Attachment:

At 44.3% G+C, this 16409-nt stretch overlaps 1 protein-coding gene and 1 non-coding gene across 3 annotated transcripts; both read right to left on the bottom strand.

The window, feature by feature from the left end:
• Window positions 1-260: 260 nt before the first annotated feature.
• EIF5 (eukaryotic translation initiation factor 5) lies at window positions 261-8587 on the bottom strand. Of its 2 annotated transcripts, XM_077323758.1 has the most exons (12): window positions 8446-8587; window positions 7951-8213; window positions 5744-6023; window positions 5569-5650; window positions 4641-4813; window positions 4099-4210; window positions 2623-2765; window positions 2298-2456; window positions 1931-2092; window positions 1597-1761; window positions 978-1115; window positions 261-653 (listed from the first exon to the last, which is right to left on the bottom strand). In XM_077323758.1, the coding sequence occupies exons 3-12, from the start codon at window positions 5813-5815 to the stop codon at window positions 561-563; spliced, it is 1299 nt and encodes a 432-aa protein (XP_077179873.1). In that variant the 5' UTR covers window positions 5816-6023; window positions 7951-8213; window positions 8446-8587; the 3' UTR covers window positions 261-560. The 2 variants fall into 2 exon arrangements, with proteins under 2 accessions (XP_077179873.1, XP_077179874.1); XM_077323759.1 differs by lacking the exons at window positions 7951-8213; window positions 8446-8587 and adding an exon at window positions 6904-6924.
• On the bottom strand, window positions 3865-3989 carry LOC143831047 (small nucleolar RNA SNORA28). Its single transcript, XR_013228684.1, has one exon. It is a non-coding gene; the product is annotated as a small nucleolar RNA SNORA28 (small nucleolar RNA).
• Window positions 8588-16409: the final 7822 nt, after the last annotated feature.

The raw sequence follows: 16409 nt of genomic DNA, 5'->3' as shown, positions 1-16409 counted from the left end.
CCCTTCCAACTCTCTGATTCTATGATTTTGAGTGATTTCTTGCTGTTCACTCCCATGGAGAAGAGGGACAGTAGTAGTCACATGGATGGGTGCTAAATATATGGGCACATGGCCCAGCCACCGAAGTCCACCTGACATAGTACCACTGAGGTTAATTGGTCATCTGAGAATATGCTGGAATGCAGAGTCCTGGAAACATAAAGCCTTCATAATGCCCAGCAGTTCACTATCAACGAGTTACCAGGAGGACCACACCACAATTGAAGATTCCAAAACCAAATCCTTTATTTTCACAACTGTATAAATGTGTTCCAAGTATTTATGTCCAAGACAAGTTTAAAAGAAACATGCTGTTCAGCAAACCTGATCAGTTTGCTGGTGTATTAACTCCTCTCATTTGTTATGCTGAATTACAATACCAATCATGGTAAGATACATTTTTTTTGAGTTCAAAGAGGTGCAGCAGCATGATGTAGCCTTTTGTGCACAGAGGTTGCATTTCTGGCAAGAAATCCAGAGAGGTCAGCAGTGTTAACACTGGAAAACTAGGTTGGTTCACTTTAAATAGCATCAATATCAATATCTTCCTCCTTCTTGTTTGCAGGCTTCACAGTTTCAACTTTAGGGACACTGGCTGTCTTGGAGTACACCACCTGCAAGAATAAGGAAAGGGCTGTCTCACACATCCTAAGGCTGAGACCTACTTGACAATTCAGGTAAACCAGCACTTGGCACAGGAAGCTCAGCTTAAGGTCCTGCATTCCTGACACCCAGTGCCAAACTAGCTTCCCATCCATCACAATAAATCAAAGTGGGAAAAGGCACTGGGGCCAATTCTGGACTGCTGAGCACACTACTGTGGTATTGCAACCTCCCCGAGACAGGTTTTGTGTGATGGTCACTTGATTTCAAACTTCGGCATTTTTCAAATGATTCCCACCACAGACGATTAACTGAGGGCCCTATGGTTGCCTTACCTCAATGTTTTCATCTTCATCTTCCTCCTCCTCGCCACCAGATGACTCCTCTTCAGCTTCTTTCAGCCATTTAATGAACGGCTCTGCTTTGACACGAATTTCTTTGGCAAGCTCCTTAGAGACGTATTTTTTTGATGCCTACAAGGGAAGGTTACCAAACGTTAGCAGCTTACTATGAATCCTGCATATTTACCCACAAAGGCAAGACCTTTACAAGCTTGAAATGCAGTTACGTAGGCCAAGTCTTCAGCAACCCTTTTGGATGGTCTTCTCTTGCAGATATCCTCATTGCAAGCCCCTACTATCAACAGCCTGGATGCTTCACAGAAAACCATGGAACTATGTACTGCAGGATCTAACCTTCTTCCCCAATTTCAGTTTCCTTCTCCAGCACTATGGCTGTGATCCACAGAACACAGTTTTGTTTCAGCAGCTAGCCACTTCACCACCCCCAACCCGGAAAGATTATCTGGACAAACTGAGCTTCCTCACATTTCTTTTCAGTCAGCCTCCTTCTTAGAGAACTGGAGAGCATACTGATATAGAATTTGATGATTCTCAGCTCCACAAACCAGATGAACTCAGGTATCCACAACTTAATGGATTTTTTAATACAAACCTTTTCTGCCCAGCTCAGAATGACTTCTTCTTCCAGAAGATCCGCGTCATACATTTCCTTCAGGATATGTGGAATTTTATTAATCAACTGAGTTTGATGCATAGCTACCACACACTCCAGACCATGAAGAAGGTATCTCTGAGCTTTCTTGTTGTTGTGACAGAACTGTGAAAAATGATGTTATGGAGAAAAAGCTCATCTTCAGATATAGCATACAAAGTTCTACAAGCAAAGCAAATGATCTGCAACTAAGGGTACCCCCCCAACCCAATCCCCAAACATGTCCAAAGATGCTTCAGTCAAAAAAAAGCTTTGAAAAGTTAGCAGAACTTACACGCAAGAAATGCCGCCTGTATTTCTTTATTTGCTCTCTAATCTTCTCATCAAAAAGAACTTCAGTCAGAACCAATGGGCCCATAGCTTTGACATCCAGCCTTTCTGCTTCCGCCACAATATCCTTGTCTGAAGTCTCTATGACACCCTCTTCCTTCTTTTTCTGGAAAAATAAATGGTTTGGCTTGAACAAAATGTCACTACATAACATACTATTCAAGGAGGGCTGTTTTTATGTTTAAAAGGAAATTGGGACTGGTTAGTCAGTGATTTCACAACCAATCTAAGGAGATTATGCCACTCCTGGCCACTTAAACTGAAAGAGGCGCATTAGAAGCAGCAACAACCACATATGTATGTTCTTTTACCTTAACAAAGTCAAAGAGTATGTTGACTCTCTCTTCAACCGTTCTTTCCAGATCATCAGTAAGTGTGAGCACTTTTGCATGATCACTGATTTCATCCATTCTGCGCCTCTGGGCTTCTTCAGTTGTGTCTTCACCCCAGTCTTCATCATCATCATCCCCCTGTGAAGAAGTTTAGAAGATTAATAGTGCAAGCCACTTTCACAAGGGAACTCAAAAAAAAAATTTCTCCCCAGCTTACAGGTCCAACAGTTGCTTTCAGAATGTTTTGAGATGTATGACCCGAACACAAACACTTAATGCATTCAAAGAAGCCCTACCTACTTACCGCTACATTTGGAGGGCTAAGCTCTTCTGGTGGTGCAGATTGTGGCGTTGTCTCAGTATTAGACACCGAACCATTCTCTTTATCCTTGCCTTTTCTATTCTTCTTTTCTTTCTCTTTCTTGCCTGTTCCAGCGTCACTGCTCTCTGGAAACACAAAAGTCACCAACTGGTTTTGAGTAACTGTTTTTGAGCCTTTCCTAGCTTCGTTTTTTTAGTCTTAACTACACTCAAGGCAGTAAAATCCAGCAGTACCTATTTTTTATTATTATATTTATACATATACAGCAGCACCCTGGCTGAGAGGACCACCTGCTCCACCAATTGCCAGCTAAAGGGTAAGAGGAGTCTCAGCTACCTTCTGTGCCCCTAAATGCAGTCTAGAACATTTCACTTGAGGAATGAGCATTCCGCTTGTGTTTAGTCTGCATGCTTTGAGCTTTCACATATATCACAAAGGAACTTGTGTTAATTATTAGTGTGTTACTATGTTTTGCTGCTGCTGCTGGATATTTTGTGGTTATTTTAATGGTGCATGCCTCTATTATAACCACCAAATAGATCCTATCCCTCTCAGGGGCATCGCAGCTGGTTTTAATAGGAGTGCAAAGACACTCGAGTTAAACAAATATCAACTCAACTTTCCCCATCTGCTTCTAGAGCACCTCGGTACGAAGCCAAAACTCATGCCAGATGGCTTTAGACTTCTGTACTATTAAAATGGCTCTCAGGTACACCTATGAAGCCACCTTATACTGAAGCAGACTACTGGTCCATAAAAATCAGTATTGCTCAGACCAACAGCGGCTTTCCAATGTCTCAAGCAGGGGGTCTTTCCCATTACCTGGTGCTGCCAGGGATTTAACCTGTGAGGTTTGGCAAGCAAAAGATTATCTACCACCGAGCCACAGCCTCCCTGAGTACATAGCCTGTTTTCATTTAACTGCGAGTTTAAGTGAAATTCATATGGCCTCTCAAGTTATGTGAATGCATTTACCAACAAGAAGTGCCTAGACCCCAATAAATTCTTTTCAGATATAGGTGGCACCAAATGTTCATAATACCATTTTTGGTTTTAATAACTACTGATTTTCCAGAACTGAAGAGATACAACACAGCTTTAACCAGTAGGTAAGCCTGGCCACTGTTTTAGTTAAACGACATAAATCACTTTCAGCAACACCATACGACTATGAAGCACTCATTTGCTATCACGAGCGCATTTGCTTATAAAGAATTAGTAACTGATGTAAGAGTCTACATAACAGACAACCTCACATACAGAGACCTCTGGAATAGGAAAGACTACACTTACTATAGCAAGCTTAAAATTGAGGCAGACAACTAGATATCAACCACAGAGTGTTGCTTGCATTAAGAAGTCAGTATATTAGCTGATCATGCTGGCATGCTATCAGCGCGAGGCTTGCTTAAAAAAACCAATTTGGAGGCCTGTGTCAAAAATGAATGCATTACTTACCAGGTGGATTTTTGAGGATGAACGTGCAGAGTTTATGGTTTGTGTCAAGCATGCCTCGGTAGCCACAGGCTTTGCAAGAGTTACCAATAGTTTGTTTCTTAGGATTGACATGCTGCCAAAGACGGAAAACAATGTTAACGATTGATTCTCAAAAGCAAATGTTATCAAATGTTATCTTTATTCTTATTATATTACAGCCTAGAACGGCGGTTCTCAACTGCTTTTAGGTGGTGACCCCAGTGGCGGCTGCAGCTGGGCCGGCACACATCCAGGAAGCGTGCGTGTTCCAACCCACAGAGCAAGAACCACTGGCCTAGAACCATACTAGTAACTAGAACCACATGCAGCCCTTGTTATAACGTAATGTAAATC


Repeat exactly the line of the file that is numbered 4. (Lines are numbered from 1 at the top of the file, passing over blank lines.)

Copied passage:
• EIF5 (eukaryotic translation initiation factor 5) lies at window positions 261-8587 on the bottom strand. Of its 2 annotated transcripts, XM_077323758.1 has the most exons (12): window positions 8446-8587; window positions 7951-8213; window positions 5744-6023; window positions 5569-5650; window positions 4641-4813; window positions 4099-4210; window positions 2623-2765; window positions 2298-2456; window positions 1931-2092; window positions 1597-1761; window positions 978-1115; window positions 261-653 (listed from the first exon to the last, which is right to left on the bottom strand). In XM_077323758.1, the coding sequence occupies exons 3-12, from the start codon at window positions 5813-5815 to the stop codon at window positions 561-563; spliced, it is 1299 nt and encodes a 432-aa protein (XP_077179873.1). In that variant the 5' UTR covers window positions 5816-6023; window positions 7951-8213; window positions 8446-8587; the 3' UTR covers window positions 261-560. The 2 variants fall into 2 exon arrangements, with proteins under 2 accessions (XP_077179873.1, XP_077179874.1); XM_077323759.1 differs by lacking the exons at window positions 7951-8213; window positions 8446-8587 and adding an exon at window positions 6904-6924.